Welcome adventurer! Are you visiting Barcelona and want to experience something more about our beautiful country than just the city? Catalonia has a lot of amazing medieval towns and the most astonishing views and routes on the Catalan Pyrenees. You can explore some of them in a weekend, just follow the itinerary I have prepared for you!
Here you’ll find a day-by-day detail of our weekend van trip to La Vall del Llierca in the Catalan Pyrenees, including information on where to sleep and which towns and views you cannot miss.
You can check the exact locations of our itinerary in this my maps.
On this occasion, we planned a relaxed and chill out weekend with the goal to enjoy small medieval towns and scenic views, however, the Catalan Pyrenees are full of trekking routes of different levels of difficulty, a lot of them starting from the places we visited here. If you want to add some adventure just check for somewhere to trek around there!
FRIDAY: Castellfollit de la Roca
We arrived at Castellfollit de la Roca at 7pm and parked in the side of a secondary road. It was very peaceful and had amazing views of the town on top of the cliff.
From there we followed the short easy trail that took us to the actual town and in about 15 minutes we were already in the church of the historical town, with astonishing views over the valley.
We paid a short visit to the rest of the town and then returned to our van to have dinner and rest.
SATURDAY: Montagut i Oix – Beget – Molló – Coll d’Ares – Vallter 2000
First stop after breakfast was Montagut i Oix, were we trekked for 10 minutes to arrive to the Roman Bridge. It was built by the Sir of the area to make use of the “droit du seigneur” that he had on maids of the surrounding towns. Apparently some heavy downpours had prevented him for using this “right”, so he built the bridge to avoid that happening again.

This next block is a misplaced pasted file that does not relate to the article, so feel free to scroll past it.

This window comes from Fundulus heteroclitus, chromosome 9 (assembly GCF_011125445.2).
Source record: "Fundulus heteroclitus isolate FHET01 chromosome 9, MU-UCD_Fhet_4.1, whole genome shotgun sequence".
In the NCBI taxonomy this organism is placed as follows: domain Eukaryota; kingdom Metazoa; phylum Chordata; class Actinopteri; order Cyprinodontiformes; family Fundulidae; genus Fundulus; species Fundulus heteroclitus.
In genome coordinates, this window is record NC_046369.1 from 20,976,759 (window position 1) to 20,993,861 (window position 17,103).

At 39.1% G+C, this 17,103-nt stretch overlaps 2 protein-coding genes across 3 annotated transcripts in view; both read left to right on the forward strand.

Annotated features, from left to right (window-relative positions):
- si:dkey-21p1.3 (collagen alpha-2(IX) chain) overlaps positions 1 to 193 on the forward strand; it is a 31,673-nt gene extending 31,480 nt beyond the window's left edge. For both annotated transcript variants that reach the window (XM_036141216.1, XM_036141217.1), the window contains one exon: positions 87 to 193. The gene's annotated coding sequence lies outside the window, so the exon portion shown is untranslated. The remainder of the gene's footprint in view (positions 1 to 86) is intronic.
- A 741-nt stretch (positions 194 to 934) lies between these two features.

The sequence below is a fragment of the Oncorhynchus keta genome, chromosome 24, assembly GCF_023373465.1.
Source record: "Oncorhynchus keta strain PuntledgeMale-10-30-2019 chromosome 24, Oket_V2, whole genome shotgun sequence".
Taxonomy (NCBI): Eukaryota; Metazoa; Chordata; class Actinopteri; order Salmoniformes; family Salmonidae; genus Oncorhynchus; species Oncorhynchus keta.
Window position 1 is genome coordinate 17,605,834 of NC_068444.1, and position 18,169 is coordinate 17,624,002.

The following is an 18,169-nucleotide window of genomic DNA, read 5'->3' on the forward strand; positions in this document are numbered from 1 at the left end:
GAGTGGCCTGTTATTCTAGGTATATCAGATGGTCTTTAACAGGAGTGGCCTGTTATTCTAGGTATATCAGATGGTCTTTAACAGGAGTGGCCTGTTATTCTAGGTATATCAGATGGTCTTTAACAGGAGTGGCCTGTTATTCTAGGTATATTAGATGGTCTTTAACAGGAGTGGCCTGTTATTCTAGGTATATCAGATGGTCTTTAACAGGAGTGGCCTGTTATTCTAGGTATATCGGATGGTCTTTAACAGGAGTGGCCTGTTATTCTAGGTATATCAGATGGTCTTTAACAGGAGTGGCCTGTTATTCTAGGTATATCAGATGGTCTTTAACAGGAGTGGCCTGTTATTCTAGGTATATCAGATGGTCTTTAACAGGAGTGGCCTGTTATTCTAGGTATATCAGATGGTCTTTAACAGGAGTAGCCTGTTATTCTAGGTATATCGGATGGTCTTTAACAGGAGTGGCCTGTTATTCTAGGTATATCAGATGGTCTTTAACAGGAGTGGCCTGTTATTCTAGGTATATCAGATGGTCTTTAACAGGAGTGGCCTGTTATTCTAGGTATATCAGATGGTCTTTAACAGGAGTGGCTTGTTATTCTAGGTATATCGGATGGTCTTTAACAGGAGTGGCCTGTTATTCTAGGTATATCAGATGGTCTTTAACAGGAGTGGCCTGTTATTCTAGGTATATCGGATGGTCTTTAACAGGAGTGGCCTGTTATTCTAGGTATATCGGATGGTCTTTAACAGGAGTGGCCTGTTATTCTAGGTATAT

Beget was our next stop, a truly medieval town that seems to belong to a fairy tale. Its stone streets and pale brown buildings are a perfect addition to the green landscape and surrounding mountains. We had a beer there to have an excuse to enjoy the views for a little longer.
We headed to France and stopped at Molló to have lunch. Interesting thing about this town: it is one of the few that can be counted on having a small supermarket and a butcher. Most importantly: he landscape there doesn’t disappoint either.
After Molló we drove to Coll d’Ares, right at the border with France. It is a viewpoint both for Spanish and French scenery, both French and Catalan Pyrenees.
After Spanish Civil War, Coll d’Ares was used by plenty of Spanish runaways seeking refuge in France.
Our last stop of the day was Vallter 2000, a ski station during winter and the starting point for tons of trekking routes, including the summit Bastiments, the rest of the year. We passed by Camprodón, the biggest and most touristic town of the area, but since both of us had already been there, on this occasion we didn’t stop. If you haven’t visited it, it’s a must! The same principle applies to Setcases, the next town we encountered and skipped.
The road from Setcases to Vallter 2000 is really spectacular and scenic, ascending almost 1,000m to reach the 2,200m altitude of the Catalan Pyrenees in Vallter.
The downside? It was pretty cold, so even if you visit in summer be sure to pack some thermal clothes. And a good quilt!
However, even if enjoyed at a cold temperature, the night sky was amazing. There are almost no artificial lights there –apart from the window of a couple of vans- and there was neither moon nor clouds, so we saw what seemed to be all the stars in the Universe.
SUNDAY: La Creu de Fusta viewpoint
We had our satisfyingly hot breakfast in Vallter 2000 and then headed to Tregurà de Dalt, a tiny little town up in the mountains with the vest views over the valley. Our goal for the day was to find a quiet place to chill out, but if you prefer a more active itinerary, Sunday morning would be the perfect moment to visit Setcases and Camprodón. The road to Tregurà de Dalt is quite narrow, but our Ford Transit was able to do it, even when we found ourselves in front of a tow truck going to the opposite direction.
There was no parking available in Tregurà de Dalt so we continued the same road to the viewpoint of La Creu de Fusta, right until the paved road finished. We walked for 10 minutes to the actual viewpoint.
We had lunch there and after some “me time”, we headed home.
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